Though for some, it falls under the category of 'too good to be true'.

In the Sumatran village, where the beans are grown, there lives a breed of wild tree cat.

These cats eat the beans, digest them, and then defecate.

The villagers then collect and process the stools.

It is the combination of the beans and the gastric juices of the tree cat

that give the Kopi Luwak its unique flavour and aroma.'

Both Carter and Edward howl with laughter, as I do.

Soon after the movie came out in early 2008, there was much interest in a coffee that, for hundreds of years, has been processed through the digestive systems of palm civet cats in Indonesia. Taste-testing Kopi Luwak coffee on live US TV has resulted in amusing footage, some of which is available on YouTube.

I find myself sitting at a table inside a coffee merchant's store, with the other 15 visitors on a half-day city tour of Ho Chi Minh City. A small cup of coffee is placed in front of me and as I take a sip, I savour the aroma as well as the unusually sweet flavour. I wonder whether it has already been sweetened as it was brewed, as they do in Cuba. I enjoy the coffee, and say as much to Tom. He is not that enthused. Although he adds sugar to his, he claims that the flavour is too sweet and nothing like that we have already tasted in the cafes we have visited so far in Vietnam. After finishing the coffee, a short presentation is delivered by the merchant, along with a price list for the coffee we have just consumed. We've been treated to Vietnam's most expensive coffee, and, like the Indonesian Kopi Luwak, Weasel coffee has been harvested from weasel poo. This is a far cry from the coffee plantation and roasting facility we had visited in Costa Rica a couple of years ago, and where we had learnt about the differences between light, medium, and dark roasted coffee. I just hope these coffee beans have been roasted within an inch of their lives and to hell with the caffeine content!

Because of the unique flavour, I purchase a pack to test out on my friends in Melbourne. I'm not sure whether I'll tell them about the production techniques before I serve it to my unsuspecting victims.

Vietnam's history in coffee production is a fairly recent one. The French had introduced it in 1857, and it slowly became a major plantation crop providing an important source of income for the country. Despite coffee production being halted during the Vietnam War, it was resurrected again in 1989, after economic reforms were introduced. Today, Vietnam is the second largest producer of coffee after Brazil, and the Robusta coffee variety accounts for 97 percent of its total output. Whether due to climate or soil conditions, the Vietnamese coffee tends to be sweeter than the varieties from South America. Weasel coffee, along with other small, boutique-style, and expensive varieties are usually only sold within Vietnam.

When we first visited Vietnam in 2008, we had visited many small French-style bakeries, where coffee was also served. After ordering, we had sat outside on the footpath on little plastic stools, like ones you would find in a kindergarten. We would sit amongst the locals and hordes of school children on their way home, if we timed our coffee break with the end of the school day. Here we could observe the people and their customs, and we had really enjoyed the experience.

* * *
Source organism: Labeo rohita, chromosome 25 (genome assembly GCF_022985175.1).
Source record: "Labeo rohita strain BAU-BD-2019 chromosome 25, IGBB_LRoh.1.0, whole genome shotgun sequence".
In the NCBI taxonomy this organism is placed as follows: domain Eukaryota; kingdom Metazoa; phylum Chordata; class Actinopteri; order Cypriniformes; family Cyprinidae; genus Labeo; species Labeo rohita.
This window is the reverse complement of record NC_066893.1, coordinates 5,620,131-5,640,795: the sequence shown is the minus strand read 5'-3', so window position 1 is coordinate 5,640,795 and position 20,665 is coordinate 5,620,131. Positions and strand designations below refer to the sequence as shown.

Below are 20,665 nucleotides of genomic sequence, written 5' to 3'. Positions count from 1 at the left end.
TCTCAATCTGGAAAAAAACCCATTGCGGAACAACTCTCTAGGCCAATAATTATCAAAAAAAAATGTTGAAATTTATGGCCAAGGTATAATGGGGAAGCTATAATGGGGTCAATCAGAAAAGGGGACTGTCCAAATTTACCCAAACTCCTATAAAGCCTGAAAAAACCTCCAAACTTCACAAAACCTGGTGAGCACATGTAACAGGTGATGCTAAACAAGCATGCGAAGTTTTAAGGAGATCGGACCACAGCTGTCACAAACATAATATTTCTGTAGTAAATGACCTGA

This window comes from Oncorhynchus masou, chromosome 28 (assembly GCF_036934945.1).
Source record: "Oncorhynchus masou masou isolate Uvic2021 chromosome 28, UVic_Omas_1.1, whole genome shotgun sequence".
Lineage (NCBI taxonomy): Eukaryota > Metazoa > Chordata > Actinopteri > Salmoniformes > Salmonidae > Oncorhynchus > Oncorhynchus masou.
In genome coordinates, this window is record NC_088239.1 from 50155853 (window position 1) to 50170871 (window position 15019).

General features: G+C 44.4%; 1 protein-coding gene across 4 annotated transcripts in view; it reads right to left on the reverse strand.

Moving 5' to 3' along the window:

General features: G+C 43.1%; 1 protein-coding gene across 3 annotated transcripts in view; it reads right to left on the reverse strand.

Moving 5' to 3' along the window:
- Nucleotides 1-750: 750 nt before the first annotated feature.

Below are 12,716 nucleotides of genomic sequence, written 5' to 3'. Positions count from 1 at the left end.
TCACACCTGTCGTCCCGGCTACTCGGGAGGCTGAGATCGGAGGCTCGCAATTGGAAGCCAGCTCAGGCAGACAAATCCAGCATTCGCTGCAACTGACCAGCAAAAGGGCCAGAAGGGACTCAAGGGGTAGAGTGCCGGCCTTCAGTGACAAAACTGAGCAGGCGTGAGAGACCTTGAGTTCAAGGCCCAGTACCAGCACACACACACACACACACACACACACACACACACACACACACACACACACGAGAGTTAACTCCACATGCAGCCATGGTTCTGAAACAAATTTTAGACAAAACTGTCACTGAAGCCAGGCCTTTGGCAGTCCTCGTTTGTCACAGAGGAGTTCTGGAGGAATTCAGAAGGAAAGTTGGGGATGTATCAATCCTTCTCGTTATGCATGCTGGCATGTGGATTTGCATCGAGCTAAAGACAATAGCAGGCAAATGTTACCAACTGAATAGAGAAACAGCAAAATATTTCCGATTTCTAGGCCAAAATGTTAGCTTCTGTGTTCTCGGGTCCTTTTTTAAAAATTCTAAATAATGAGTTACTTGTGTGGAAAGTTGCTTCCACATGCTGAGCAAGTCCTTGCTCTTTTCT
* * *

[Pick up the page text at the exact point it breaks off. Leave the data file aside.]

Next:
We are disappointed to find that most of the little local coffee shops have disappeared and have been replaced by large multi-national cafes like Starbucks and Coffee Bean and Tea Leaf. I realise that this is considered 'progress' and the Vietnamese people, especially in Ho Chi Minh City, have embraced the frappaccino and the latte. There is a distinct lack of school children within the walls of these vast, noisy, and incredibly expensive establishments. Perhaps they don't realise that they are quickly losing their own 'coffee-culture' in their enthusiasm to be part of the superficial global coffee set.

Given a choice between the two cities we visit during this trip, I prefer the coffee shops and cafes of Hoi An. The ancient town, situated on the Thu Bon River, with buildings painted in a distinct yellow colour and decorated with hundreds of lanterns, provides a warm, friendly atmosphere. It is laid-back and relaxed, and whilst some cafes provide just a few French pastries, others offer full menus and cooking classes. Despite being busy, we find the staff super-friendly and with a willingness and time to talk to us. They show much pride in their history, and their businesses, and are eager to share a small snippet of their lives with anyone interested enough to ask. Coffee served in Hoi An has a distinct flavour. Not like the sweet Weasel coffee, but one that is roasted, prepared, and served with love.

Whilst many enjoy their cold-pressed or crushed ice-blends, a simple cappuccino or espresso is my coffee of choice. It can be enjoyed anywhere, but it tastes better when the surroundings are warm and inviting and it is served in a real cup. I may be a coffee-snob from way back, but for me, some of my best memories are ones that include a cup of my favourite substance in a small locally-owned establishment somewhere in the world.


Title Quote: Author Unknown

Quote:The Bucket List (Warner Brothers) 2007.